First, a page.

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A Closer Look at Outsourcing: Some numbers and new variables

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With the recent part shortages, increases in demand, and days of inventory (DOI) at healthy levels coupled with high utilization rates, the outsourcing trend has been picking up steam, as reported last week here for MarketWatch Commentary.  This week we take a closer look at the numbers and what may impact future growth trends. 

As DigiTimes reported 6/30/10, "Taiwan's first-tier IC design houses […] will likely see revenues slip in June [… while] second-tier […] have been gaining more production capacity from foundries recently, therefore helping them boost sales."  That is not to say that outsourcing growth is limited to these companies, not so at all.

According to the recent Manufacturing Market Insider (MMI) June 2010, the economic rebound and robust demand resumption has pushed "the 20 largest contract manufacturers worldwide [top 10 EMS and 10 ODMs] combined for Q1 sales growth [to reach] 38.7% year over year." (MMI vol. 20, No. 6, p.2)  Separating ODMs from EMS, the top 10 ODMs saw just over 50% YoY increases for Q1, while EMS grew at 29.3% (ibid, p.3).  Furthermore, with all indicators showing continued tight inventory through 2010 due to continued undershipping along the semi supply chain, OEM's outsourcing needs will continue, especially for the PC and Consumer Electronics (CE) sectors (cf. Credit Suisse 18 May 2010 Semiconductors: Gap Analysis Update).  This is good news for the ODM and EMS sector, and the projected continuation of double digit growth is not folly.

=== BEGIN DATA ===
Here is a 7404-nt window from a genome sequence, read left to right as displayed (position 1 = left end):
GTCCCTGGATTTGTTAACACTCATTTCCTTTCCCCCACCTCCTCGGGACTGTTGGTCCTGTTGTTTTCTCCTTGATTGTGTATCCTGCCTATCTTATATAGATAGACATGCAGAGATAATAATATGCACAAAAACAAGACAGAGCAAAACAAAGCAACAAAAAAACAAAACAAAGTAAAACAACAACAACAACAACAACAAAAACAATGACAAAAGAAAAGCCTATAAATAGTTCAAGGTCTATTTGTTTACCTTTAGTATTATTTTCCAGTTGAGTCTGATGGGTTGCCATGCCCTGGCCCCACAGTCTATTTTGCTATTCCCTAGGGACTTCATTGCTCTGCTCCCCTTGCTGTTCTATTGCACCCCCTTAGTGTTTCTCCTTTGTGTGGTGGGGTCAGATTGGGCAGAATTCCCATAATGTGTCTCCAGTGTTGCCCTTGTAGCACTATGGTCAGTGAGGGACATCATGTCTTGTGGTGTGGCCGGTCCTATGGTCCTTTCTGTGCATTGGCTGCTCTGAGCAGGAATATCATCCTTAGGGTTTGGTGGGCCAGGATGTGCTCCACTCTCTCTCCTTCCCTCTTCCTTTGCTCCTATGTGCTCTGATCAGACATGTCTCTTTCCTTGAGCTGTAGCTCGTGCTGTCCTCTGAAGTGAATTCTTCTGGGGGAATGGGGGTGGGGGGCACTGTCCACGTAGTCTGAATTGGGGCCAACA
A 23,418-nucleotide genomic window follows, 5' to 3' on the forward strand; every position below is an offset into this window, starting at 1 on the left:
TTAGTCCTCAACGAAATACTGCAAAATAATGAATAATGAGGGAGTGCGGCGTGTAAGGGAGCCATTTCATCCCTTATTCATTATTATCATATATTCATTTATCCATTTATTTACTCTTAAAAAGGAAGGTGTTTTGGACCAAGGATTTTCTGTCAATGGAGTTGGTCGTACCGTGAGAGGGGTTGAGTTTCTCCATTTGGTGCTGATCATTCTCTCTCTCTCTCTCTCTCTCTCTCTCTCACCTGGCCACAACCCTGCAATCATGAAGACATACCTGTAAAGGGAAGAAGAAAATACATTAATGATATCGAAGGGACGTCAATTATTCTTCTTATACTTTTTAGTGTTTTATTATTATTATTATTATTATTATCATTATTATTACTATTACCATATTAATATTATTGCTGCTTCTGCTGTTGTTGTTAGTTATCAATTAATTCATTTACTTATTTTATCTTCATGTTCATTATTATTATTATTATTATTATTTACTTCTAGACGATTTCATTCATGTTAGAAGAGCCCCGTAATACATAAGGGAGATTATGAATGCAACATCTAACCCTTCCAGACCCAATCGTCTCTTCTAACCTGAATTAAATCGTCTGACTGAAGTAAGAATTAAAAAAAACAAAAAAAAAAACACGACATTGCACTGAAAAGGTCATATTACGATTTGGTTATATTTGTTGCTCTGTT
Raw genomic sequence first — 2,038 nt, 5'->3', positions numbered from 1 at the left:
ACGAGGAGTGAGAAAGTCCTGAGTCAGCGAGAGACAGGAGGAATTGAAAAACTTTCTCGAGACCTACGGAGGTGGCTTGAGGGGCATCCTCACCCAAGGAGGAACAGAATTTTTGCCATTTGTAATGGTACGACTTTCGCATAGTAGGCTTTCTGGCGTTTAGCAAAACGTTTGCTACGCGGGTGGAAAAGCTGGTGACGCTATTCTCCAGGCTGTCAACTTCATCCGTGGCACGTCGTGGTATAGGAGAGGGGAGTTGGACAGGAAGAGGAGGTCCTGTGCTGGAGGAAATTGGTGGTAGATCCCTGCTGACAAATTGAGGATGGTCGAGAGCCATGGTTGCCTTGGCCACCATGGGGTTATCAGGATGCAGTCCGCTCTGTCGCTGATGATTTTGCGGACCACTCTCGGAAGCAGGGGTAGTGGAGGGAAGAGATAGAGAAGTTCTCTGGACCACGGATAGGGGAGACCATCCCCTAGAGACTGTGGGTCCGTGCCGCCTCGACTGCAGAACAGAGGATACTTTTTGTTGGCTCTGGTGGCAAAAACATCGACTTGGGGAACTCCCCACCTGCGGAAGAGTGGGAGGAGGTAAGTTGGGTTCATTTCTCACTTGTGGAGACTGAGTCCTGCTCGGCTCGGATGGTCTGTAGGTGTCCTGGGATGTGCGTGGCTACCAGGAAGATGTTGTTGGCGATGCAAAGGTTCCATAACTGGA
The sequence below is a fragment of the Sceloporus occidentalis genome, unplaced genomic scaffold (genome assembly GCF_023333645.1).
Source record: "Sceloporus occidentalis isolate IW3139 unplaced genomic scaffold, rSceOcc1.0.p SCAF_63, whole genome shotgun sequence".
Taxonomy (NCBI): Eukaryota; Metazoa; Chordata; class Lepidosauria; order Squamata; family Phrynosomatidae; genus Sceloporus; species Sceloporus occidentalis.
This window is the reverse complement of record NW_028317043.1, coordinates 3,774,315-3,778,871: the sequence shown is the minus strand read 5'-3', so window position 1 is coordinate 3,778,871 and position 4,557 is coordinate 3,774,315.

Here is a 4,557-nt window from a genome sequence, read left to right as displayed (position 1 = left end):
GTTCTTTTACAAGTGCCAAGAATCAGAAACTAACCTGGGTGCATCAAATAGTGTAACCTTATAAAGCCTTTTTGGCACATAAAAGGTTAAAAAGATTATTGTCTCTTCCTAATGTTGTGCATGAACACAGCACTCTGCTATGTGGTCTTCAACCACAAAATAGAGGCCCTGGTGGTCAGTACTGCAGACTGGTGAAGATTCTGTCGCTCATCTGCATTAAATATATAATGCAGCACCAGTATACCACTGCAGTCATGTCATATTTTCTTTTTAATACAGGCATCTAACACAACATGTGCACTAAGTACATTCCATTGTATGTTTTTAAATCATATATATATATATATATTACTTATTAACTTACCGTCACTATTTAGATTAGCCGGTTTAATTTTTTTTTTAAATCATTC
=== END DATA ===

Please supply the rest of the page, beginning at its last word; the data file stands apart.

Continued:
However, there are some important variables impacting ODMs and EMS more generally, namely the impact of China's increases in cost of business, particularly along the coast.  Notably, the question of Foxconn's wage increases, which is speculated (based on a Reuters release) to be passed along to clients, will impact the OEMs and therewith their outsourcing choices.  Namely, this new wage increase in light of recent overall wage increases in China, could create an opportunity for Foxconn's competitors, as Chinese cost fluctuation becomes more of a concern.

Couple the Foxconn wage hike and the wider labor law changes with last week's commencement of China's step-wise float of the yuan (see our recent post here), and China's neighbors and western provinces begin to look more promising than before.

With gross margins around 5% for OEMs and EMS companies, raising wages and costs are being seen as likely catalysts for a more pronounced migration away from coastal China (cf. this MarketWatch Commentary post).  This sentiment is being echoed across the industry newswires (e.g, MMI June 2010) and by financial analysts (e.g., Credit Suisse 24 June 2010 Asia Technology Strategy).

While outsourcing's renewed growth above single digit ranges is demonstrable and set to continue, the remaining question is which companies and countries will realize the growth and which will be hampered by macro variables such as those above? (Watch for more in depth analysis on this topic in the upcoming MarketWatch Quarterly in July for a review of SE Asia.)


Lisa Ann Cairns, Ph.D.
Written on Wednesday, 30 June 2010 06:51 by Lisa Ann Cairns, Ph.D.

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